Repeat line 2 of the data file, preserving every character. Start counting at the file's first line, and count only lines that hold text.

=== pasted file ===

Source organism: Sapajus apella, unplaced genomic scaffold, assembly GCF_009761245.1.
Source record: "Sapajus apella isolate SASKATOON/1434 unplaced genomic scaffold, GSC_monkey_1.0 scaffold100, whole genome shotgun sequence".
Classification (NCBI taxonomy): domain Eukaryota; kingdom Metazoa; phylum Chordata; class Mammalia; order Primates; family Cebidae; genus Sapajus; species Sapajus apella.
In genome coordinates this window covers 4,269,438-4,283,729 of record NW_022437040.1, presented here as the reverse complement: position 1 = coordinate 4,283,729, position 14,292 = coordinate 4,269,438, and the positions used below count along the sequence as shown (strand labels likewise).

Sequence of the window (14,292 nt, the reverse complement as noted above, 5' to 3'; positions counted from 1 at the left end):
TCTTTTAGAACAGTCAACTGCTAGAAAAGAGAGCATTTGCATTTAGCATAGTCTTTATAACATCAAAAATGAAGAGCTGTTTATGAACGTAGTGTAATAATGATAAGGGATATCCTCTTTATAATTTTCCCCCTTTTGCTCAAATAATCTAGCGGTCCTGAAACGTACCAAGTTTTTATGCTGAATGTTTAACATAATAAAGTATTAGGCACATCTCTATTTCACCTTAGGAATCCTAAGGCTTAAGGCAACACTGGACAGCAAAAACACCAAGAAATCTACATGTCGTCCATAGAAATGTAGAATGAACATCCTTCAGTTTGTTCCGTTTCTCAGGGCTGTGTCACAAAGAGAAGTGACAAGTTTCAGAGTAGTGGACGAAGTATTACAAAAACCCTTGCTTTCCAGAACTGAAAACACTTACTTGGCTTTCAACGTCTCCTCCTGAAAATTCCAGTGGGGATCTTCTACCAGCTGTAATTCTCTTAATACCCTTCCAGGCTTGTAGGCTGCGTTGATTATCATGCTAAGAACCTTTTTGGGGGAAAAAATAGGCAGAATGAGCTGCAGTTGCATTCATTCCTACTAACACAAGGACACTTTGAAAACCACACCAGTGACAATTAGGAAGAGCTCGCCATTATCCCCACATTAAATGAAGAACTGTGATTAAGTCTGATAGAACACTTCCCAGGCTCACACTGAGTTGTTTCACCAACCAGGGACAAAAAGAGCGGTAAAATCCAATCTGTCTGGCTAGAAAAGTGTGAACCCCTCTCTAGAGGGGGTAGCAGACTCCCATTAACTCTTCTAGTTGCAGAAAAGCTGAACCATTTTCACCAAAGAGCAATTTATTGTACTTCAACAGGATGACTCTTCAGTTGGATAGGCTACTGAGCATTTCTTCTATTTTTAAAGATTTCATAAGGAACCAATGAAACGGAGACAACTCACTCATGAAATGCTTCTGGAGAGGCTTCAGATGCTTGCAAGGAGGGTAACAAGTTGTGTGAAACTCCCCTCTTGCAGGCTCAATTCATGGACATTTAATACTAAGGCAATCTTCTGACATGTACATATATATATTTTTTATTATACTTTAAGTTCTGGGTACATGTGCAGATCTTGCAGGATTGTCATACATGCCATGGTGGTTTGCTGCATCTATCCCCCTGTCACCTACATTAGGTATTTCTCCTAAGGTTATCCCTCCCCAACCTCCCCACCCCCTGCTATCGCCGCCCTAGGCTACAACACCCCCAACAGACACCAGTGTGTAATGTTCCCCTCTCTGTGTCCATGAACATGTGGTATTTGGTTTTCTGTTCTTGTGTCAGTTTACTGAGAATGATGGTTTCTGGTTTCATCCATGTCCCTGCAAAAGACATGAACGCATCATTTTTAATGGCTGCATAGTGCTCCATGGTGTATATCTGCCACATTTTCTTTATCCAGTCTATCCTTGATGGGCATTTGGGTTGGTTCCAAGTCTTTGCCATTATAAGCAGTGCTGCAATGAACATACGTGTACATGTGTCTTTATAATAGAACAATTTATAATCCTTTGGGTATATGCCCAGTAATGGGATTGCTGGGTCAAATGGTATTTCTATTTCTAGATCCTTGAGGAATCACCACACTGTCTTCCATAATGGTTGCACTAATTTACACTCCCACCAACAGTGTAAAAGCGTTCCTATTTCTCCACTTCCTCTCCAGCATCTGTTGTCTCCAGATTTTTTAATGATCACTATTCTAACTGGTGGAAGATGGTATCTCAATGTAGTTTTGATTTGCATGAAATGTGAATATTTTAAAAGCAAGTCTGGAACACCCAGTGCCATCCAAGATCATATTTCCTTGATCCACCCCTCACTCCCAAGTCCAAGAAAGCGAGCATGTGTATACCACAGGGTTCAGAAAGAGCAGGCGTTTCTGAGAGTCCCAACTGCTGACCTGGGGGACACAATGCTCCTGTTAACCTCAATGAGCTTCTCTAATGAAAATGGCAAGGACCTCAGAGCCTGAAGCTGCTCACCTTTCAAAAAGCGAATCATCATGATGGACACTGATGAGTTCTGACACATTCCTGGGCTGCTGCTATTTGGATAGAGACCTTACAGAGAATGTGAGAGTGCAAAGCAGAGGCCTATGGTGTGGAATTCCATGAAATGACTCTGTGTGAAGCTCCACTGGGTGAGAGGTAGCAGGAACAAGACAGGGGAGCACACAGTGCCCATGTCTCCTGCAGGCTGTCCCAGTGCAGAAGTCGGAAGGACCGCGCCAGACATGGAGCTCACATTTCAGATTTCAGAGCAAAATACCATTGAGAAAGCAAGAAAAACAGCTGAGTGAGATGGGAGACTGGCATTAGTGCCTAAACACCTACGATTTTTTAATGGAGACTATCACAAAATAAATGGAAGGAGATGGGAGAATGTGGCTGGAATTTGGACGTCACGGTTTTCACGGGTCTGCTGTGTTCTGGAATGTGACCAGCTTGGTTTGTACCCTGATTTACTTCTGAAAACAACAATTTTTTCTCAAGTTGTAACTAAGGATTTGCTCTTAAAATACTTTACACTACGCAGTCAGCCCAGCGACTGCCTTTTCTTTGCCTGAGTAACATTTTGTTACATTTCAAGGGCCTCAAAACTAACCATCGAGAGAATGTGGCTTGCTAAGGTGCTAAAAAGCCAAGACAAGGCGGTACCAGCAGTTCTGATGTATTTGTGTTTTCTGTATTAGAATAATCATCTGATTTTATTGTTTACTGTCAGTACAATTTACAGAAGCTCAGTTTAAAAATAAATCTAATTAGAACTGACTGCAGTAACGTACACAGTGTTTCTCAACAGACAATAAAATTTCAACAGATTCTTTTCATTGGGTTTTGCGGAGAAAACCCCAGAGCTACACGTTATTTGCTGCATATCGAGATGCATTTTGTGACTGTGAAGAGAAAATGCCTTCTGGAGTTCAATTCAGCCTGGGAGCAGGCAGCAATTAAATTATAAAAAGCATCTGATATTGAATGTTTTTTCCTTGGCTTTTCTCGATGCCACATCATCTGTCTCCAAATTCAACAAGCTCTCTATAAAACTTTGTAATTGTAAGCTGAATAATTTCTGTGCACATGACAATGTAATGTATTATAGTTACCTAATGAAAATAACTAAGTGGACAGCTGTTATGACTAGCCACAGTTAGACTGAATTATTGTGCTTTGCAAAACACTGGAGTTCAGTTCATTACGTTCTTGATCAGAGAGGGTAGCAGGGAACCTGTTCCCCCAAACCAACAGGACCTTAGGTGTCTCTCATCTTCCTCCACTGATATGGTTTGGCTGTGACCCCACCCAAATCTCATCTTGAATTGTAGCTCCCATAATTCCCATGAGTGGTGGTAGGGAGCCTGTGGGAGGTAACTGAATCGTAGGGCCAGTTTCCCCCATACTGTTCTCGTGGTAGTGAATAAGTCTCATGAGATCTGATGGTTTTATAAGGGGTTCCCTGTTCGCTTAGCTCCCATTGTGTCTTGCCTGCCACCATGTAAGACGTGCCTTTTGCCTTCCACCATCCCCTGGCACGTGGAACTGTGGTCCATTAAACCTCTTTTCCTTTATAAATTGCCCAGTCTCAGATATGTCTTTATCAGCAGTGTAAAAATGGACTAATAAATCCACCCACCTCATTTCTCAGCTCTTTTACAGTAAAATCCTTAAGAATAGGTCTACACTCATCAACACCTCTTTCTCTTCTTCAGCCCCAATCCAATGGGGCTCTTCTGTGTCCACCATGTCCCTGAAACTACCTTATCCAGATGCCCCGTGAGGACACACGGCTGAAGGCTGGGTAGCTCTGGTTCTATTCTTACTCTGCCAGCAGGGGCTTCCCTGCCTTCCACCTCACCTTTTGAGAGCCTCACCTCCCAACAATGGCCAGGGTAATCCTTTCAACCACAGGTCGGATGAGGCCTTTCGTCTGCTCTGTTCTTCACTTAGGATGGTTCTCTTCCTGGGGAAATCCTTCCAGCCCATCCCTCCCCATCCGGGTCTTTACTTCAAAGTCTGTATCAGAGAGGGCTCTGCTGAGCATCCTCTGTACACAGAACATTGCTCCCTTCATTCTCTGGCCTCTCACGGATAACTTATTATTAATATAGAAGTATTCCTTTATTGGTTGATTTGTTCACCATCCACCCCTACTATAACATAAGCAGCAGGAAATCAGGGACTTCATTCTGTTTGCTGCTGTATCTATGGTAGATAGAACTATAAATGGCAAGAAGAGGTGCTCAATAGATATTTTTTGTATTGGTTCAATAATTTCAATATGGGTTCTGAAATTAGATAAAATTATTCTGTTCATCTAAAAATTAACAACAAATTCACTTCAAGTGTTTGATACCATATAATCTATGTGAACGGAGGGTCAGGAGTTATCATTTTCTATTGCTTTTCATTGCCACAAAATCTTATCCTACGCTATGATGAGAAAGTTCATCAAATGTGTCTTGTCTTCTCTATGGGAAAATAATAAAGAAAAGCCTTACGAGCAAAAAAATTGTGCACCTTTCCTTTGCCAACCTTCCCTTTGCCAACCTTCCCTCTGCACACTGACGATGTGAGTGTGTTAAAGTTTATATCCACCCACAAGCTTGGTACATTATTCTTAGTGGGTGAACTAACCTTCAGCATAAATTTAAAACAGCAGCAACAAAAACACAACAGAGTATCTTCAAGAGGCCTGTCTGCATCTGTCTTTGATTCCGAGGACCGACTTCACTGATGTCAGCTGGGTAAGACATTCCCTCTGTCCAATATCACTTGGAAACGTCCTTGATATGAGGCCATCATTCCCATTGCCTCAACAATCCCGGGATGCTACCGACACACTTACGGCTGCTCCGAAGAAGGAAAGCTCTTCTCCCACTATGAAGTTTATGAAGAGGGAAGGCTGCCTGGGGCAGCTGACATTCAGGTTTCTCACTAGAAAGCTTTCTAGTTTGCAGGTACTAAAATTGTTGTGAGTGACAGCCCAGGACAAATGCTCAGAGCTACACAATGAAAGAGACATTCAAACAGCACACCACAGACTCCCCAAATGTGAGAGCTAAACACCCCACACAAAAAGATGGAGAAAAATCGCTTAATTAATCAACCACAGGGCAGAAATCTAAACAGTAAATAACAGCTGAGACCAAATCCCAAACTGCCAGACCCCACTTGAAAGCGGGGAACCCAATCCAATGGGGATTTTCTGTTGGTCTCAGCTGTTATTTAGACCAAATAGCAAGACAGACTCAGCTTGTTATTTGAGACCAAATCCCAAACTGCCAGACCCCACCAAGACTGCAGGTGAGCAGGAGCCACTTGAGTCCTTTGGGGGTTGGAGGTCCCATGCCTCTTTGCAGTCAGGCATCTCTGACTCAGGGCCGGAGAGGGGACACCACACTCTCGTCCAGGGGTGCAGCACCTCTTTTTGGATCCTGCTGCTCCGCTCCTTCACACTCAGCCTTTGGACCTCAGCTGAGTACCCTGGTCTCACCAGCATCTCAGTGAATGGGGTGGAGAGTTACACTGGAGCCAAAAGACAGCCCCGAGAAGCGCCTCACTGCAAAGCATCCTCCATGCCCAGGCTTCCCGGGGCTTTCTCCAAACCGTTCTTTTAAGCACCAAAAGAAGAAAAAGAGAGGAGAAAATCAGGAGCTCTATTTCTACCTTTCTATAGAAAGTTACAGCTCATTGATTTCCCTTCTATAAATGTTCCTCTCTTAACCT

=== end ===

Source record: "Sapajus apella isolate SASKATOON/1434 unplaced genomic scaffold, GSC_monkey_1.0 scaffold100, whole genome shotgun sequence".